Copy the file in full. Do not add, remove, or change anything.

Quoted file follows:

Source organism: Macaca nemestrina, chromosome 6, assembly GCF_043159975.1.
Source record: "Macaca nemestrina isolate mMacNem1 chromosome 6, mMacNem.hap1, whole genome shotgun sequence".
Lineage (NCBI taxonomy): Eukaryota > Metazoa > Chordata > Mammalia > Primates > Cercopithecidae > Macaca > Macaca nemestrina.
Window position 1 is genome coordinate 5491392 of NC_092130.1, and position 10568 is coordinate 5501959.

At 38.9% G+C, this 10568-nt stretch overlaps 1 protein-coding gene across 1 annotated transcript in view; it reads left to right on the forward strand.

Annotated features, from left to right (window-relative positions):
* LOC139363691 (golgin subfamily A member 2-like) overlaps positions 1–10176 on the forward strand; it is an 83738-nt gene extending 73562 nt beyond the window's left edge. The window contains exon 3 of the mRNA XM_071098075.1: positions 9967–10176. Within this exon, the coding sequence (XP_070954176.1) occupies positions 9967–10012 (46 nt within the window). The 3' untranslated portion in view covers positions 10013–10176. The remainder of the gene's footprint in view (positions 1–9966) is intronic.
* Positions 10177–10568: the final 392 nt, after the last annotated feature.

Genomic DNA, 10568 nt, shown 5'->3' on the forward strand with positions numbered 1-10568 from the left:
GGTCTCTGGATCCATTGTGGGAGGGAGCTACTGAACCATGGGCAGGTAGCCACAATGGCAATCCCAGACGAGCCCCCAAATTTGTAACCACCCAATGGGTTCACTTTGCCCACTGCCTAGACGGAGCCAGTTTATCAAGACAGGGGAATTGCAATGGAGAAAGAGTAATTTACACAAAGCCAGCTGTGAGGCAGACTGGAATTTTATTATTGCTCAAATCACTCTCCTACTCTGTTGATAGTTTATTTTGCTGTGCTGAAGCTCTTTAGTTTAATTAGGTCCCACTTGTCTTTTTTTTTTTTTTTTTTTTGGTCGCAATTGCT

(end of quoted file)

Source organism: Macaca nemestrina, chromosome 6, assembly GCF_043159975.1.
Source record: "Macaca nemestrina isolate mMacNem1 chromosome 6, mMacNem.hap1, whole genome shotgun sequence".
Lineage (NCBI taxonomy): Eukaryota > Metazoa > Chordata > Mammalia > Primates > Cercopithecidae > Macaca > Macaca nemestrina.
Window position 1 is genome coordinate 5491392 of NC_092130.1, and position 10568 is coordinate 5501959.

At 38.9% G+C, this 10568-nt stretch overlaps 1 protein-coding gene across 1 annotated transcript in view; it reads left to right on the forward strand.

Annotated features, from left to right (window-relative positions):
* LOC139363691 (golgin subfamily A member 2-like) overlaps positions 1–10176 on the forward strand; it is an 83738-nt gene extending 73562 nt beyond the window's left edge. The window contains exon 3 of the mRNA XM_071098075.1: positions 9967–10176. Within this exon, the coding sequence (XP_070954176.1) occupies positions 9967–10012 (46 nt within the window). The 3' untranslated portion in view covers positions 10013–10176. The remainder of the gene's footprint in view (positions 1–9966) is intronic.
* Positions 10177–10568: the final 392 nt, after the last annotated feature.

Genomic DNA, 10568 nt, shown 5'->3' on the forward strand with positions numbered 1-10568 from the left:
GGTCTCTGGATCCATTGTGGGAGGGAGCTACTGAACCATGGGCAGGTAGCCACAATGGCAATCCCAGACGAGCCCCCAAATTTGTAACCACCCAATGGGTTCACTTTGCCCACTGCCTAGACGGAGCCAGTTTATCAAGACAGGGGAATTGCAATGGAGAAAGAGTAATTTACACAAAGCCAGCTGTGAGGCAGACTGGAATTTTATTATTGCTCAAATCACTCTCCTACTCTGTTGATAGTTTATTTTGCTGTGCTGAAGCTCTTTAGTTTAATTAGGTCCCACTTGTCTTTTTTTTTTTTTTTTTTTTGGTCGCAATTGCT